The way the phase space volume changes in time is an important property of systems with continuous or discrete dynamics. Select a subset of the phase space with a positive finite (hyper-) volume, and evolve the points in this subset in time. If the volume defined by the new subset is always equal to the initial volume, the dynamics under investigation belongs to a conservative system, such as a Hamiltonian system. If, on the other hand, that volume is changing in time, we have a nonconservative system. If the phase volume of the system always increases, the system will be structurally unstable, and the trajectories will diverge to infinity. Thus we cannot observe such systems for long, and they are not of much interest. The class of systems with shrinking phase volume in time are called dissipative systems. They axe structurally stable, and the methods introduced in this chapter axe directed at studying such systems.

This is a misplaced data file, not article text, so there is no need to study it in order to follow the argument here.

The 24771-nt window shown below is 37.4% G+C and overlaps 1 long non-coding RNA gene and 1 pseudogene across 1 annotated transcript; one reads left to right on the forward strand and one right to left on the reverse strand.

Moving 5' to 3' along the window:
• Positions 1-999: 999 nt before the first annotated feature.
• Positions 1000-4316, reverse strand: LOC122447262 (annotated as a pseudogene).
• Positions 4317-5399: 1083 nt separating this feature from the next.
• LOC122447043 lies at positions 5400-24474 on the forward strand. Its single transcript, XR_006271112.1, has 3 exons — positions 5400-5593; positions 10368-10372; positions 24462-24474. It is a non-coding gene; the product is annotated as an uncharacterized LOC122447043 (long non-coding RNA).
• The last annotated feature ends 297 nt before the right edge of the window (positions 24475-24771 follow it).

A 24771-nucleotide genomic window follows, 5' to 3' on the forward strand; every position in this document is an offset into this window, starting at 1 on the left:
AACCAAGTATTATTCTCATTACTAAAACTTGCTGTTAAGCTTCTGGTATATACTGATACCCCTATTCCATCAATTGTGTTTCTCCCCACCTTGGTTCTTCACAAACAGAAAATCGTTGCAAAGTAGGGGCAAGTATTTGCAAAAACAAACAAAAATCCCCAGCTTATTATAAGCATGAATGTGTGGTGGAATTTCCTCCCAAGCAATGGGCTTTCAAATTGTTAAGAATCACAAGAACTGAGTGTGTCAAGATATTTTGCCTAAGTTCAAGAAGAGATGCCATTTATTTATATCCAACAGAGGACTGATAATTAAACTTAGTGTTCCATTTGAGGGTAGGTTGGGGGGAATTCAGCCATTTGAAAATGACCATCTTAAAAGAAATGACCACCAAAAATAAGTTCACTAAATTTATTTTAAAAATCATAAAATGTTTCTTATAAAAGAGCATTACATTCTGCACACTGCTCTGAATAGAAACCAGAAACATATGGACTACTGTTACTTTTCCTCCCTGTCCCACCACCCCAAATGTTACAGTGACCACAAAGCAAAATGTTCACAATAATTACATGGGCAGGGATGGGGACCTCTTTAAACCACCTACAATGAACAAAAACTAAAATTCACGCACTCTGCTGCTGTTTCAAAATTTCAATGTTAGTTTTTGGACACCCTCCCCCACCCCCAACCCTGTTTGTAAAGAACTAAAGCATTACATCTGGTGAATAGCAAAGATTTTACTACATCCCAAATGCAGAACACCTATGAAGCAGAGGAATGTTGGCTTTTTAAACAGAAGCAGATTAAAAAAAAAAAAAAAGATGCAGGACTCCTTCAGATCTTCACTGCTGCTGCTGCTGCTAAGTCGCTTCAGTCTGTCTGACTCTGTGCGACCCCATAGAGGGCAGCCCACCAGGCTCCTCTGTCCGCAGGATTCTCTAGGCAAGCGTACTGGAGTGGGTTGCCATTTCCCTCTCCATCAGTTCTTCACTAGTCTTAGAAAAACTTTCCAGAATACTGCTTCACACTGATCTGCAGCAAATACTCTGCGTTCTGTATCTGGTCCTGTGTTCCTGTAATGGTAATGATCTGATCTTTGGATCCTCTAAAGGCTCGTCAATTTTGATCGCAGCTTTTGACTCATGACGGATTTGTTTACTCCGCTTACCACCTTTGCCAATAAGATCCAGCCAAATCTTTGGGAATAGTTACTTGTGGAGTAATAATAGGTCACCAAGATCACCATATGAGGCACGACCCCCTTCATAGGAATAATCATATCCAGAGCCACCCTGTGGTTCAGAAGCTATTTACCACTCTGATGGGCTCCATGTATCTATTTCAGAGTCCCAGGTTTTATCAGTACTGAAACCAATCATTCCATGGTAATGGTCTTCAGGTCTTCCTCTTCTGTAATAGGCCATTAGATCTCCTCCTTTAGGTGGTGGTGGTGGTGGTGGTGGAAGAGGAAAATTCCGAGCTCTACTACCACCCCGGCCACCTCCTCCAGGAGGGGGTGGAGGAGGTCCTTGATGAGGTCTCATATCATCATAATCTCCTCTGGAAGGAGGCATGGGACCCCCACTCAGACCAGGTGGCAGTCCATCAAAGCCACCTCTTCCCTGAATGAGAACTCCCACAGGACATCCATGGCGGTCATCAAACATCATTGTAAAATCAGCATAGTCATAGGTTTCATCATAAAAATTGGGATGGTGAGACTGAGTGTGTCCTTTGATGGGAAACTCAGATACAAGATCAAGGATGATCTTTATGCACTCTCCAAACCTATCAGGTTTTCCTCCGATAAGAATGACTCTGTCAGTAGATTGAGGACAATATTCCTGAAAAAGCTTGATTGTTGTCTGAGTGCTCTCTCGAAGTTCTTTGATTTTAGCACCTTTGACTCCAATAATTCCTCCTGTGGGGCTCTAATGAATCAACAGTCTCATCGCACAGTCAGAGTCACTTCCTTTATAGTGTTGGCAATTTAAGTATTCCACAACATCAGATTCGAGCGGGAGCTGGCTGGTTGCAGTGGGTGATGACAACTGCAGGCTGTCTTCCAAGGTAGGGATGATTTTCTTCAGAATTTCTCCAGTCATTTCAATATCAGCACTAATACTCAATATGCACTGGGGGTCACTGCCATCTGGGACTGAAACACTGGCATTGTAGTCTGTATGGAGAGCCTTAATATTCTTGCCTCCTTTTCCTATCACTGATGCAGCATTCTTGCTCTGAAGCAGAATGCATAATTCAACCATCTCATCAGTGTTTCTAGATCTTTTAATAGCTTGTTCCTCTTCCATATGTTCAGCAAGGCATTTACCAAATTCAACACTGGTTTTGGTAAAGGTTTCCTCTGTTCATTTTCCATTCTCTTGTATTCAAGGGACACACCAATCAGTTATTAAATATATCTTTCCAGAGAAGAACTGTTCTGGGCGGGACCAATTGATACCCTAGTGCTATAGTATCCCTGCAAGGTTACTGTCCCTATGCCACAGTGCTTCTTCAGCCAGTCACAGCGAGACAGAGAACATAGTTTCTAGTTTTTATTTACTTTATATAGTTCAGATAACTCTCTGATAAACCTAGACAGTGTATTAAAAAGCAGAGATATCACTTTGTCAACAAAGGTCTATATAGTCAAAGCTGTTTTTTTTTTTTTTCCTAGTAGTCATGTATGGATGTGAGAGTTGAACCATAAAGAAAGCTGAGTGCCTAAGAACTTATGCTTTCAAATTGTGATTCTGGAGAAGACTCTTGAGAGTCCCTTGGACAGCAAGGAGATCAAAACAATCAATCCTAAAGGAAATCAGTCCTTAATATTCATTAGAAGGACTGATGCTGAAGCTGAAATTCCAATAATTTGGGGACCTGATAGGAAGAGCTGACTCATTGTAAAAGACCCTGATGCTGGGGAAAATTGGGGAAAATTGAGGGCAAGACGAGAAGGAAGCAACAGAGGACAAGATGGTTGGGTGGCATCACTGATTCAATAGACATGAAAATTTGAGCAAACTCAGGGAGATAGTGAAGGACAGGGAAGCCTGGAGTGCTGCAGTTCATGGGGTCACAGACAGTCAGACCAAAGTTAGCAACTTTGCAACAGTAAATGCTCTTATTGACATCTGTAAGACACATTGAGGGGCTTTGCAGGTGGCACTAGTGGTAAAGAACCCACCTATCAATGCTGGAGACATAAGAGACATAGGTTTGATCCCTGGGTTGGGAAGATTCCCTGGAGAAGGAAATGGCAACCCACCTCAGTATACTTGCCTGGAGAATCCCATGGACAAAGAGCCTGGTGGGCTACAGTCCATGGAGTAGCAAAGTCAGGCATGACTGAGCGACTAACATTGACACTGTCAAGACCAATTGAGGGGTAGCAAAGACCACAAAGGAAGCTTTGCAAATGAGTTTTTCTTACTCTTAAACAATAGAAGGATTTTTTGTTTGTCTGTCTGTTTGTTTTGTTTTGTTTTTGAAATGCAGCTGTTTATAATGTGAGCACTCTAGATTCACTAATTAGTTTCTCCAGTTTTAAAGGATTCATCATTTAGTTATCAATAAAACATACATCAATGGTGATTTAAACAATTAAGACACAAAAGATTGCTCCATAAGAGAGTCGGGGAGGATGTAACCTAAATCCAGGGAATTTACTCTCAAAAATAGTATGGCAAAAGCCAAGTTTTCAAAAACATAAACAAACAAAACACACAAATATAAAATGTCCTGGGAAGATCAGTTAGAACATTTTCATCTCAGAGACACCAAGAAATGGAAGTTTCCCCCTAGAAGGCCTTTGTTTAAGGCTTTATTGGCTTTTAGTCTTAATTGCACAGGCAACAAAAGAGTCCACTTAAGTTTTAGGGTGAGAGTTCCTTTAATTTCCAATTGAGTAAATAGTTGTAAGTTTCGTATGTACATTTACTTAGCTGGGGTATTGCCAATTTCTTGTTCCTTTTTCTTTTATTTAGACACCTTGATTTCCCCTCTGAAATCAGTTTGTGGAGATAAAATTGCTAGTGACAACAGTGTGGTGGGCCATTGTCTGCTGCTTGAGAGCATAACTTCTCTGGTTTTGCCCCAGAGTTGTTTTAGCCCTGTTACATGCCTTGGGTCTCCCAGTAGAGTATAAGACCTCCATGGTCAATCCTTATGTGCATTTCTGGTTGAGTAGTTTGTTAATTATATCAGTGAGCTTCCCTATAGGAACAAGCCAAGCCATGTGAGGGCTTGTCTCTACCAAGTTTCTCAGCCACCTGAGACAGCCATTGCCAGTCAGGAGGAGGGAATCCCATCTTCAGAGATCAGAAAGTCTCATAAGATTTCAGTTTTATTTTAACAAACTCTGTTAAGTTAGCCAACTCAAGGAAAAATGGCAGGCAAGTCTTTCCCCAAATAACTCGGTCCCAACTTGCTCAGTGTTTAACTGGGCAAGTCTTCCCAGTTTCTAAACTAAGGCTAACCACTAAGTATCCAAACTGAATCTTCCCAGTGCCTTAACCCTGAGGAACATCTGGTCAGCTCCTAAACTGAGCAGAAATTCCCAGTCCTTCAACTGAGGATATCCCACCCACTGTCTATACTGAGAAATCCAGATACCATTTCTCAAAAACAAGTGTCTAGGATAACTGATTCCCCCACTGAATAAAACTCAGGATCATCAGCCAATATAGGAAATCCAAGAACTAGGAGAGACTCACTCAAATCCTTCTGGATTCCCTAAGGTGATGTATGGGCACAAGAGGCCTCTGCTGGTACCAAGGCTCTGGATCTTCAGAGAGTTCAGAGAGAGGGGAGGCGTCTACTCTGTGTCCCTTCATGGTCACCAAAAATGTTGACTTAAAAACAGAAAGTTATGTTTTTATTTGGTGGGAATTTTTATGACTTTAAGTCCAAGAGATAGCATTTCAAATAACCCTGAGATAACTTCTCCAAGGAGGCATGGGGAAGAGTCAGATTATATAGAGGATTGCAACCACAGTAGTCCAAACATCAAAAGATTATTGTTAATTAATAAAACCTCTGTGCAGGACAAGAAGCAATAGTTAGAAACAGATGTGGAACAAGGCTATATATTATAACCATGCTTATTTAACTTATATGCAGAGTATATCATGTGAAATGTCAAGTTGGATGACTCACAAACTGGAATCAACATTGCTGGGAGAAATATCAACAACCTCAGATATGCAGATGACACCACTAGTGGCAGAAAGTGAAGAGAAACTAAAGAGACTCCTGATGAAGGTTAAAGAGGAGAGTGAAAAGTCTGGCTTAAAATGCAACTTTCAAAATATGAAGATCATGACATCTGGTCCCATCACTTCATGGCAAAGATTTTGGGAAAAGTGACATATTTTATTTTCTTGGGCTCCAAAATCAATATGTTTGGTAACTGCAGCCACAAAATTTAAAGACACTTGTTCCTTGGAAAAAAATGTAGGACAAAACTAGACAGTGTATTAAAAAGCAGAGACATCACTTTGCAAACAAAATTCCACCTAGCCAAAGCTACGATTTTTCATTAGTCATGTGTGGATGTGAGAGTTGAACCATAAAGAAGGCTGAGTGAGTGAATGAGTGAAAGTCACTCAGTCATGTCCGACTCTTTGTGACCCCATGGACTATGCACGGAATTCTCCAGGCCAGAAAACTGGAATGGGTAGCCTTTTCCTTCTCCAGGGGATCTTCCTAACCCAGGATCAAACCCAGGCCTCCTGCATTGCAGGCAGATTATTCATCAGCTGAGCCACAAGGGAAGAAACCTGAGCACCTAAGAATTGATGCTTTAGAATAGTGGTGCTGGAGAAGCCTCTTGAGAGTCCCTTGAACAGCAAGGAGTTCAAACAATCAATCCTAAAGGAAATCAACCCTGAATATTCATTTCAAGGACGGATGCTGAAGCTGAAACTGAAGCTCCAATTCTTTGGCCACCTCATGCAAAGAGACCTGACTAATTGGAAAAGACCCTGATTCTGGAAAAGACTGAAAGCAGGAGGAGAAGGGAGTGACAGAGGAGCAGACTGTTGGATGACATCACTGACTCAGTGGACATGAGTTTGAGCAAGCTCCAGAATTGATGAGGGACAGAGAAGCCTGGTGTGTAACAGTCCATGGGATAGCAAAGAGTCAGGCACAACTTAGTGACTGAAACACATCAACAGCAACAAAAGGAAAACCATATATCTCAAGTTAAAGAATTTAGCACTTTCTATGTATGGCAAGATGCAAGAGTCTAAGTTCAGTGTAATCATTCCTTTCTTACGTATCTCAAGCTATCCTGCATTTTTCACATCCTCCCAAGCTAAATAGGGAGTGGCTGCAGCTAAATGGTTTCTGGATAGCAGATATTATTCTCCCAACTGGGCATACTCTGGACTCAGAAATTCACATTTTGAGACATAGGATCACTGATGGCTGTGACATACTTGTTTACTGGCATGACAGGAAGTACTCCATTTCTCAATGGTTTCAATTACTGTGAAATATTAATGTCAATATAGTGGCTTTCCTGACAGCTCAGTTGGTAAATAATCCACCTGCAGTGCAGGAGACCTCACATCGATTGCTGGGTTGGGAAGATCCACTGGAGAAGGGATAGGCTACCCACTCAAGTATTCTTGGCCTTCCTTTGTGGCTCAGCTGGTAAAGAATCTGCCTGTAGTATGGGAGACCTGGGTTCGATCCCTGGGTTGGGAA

The rate of change of the phase space volume for a continuous flow defined by Eq (5.1) is given by the trace of the tangent flow matrix, (or the Jacobian matrix evaluated along the flow),
If this rate is positive (negative), then the phase space volume grows (shrinks) in time.
Example 1 Phase volume change of a flow
Consider the "deterministic non-periodic flow" of Lorenz , given by, dx\ ~~dt dx 2 ~df dx 3 dt
with a, p and /3 axe real positive constants. The tangent flow matrix of the system can be found as df_ 9x
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